His wife and manager Jessica Blevins stated that the contract with Twitch had encumbered his ability to “grow his brand” outside of gaming, and that his interest in streaming had been deteriorating due to the perceived “toxicity” of Twitch’s community. Twitch is notorious for the iron clad and unfair contract that Partners have to agree to for not much of a payout. It seemed as if Mixer wanted to show the world that they valued their Partners, smaller streamers, and their fanbases.
In October of that same year, Mixer would scoop up another streamer with a lucrative contract. Michael “Shroud” Grzesiek would only receive a third of Ninja’s deal for the same term length, but this was still a major get for Mixer who felt like these were major investments that would pay off. However, they would soon learn that Twitch was still a force to be reckoned with.
ANOTHER CASUALTY OF COVID-19
There are going to be long term effects from this pandemic, not just from those who have fallen victim to the virus itself, but for the economy as well. It’s going to be felt well beyond this year and 2021. While streaming companies such as Hulu, Netflix, YouTube, and Twitch had seen a rise in viewership during the days of worldwide shutdowns, other companies weren’t so lucky.
By now you’ve probably heard about the crash and burn of Quibi, and HBO Max’s lukewarm reception, but Mixer has also failed to generate any kind of rise in viewership. As with Quibi, they went all in with the investment of big names, and it proved to be a bad decision. In April, viewers watched 37 million hours of gaming content on Mixer to Twitch’s 1.5 billion and YouTube’s 461 million, according to data from streaming analytics company Arsenal.gg.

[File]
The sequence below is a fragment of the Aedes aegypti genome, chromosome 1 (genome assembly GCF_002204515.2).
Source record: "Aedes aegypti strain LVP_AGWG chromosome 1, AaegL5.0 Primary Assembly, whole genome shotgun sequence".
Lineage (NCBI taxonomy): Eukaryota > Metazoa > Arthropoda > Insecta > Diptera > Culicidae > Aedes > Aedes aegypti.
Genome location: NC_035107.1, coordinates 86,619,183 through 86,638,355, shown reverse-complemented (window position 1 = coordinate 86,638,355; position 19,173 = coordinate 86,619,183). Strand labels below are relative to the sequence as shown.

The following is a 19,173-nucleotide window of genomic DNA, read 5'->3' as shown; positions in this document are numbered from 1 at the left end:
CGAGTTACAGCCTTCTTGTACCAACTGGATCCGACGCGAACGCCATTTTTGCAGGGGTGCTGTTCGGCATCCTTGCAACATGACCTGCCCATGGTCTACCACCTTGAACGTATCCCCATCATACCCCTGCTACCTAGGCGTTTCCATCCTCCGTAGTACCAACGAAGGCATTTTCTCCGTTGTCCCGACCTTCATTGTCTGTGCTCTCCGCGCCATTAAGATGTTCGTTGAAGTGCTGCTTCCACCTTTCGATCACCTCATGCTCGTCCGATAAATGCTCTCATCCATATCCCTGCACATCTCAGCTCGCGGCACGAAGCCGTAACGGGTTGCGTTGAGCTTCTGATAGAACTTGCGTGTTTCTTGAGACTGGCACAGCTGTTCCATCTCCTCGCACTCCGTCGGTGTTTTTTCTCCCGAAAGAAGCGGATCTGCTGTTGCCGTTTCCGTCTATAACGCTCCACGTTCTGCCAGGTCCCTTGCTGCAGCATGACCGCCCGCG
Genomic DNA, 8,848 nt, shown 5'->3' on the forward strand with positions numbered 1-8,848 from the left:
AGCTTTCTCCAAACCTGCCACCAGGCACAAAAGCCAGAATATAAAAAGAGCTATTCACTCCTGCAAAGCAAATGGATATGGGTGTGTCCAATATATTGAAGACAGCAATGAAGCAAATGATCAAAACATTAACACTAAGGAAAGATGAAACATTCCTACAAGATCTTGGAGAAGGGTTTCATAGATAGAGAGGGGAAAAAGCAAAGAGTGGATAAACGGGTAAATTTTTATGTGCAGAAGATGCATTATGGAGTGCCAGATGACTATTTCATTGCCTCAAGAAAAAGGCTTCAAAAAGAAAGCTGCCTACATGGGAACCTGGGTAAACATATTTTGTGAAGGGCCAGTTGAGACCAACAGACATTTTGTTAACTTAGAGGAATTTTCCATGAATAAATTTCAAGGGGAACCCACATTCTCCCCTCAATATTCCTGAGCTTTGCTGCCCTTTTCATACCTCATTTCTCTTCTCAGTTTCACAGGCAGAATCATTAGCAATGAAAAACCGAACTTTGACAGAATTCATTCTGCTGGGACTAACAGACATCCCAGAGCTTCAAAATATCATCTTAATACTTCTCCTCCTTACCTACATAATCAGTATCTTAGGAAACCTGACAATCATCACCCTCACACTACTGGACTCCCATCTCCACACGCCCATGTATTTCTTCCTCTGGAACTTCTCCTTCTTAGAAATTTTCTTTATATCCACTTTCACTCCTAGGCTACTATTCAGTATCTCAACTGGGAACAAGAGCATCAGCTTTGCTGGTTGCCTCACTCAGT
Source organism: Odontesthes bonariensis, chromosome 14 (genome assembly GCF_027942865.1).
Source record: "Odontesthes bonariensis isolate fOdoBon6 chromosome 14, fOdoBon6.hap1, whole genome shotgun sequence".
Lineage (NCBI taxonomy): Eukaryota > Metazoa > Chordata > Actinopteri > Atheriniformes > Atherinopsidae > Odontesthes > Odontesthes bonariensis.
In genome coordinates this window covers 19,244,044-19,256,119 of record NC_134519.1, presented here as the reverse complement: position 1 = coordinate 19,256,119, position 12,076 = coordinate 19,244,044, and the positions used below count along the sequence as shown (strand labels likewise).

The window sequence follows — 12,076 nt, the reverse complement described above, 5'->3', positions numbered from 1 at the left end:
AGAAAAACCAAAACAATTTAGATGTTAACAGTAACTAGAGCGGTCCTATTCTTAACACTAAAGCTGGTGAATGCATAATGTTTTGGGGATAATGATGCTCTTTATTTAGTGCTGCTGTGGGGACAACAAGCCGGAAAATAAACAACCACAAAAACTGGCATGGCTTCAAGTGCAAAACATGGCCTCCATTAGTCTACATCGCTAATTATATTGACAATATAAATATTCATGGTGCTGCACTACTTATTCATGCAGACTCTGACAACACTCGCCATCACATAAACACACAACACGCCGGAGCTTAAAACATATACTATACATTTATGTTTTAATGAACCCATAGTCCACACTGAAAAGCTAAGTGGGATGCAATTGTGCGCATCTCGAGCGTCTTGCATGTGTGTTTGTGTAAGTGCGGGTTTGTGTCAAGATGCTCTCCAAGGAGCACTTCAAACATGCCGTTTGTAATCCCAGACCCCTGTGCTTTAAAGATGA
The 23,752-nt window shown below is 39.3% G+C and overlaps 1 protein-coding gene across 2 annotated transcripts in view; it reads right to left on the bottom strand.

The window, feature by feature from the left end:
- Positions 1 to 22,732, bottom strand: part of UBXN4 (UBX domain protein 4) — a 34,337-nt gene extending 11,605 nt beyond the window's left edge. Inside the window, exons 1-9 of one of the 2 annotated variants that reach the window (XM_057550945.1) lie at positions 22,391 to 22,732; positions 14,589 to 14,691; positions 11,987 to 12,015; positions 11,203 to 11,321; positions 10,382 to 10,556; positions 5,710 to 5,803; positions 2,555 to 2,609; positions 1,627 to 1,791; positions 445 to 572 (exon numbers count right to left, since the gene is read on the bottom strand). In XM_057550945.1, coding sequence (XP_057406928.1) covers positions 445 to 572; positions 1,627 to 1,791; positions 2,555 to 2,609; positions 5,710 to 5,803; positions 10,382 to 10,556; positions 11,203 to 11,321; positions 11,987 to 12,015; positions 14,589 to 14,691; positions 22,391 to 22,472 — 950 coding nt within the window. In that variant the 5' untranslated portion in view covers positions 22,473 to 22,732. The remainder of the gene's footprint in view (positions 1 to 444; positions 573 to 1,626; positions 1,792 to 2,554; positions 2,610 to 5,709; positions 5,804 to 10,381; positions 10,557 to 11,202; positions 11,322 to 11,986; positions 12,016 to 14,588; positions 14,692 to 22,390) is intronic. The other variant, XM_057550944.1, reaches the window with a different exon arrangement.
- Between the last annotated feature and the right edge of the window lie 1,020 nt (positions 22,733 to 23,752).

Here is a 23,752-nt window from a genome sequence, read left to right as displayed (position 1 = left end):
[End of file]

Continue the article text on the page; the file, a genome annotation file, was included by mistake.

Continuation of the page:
MIXER GETS CALLED OUT FOR RACISM AND HAS AN ILL-TIMED RESPONSE
Former Mixer employee Milan Lee began what he thought would be a life changing job back in 2018. However, he would find that Mixer wasn’t the progressive, community based workplace they marketed themselves to be. Lee would experience every black person’s nightmare in a corporate environment:
I was one of the only black people working at Mixer during my tenure. While at a conference I was pulled aside and told that the only reason I was hired is because I am “street smart”. The first thing that popped into my head at the time was affirmative action. I believed I was only hired to meet a diversity goal because I was black. Anyways I decided to brush it off and let it go.Milan Lee, June 2020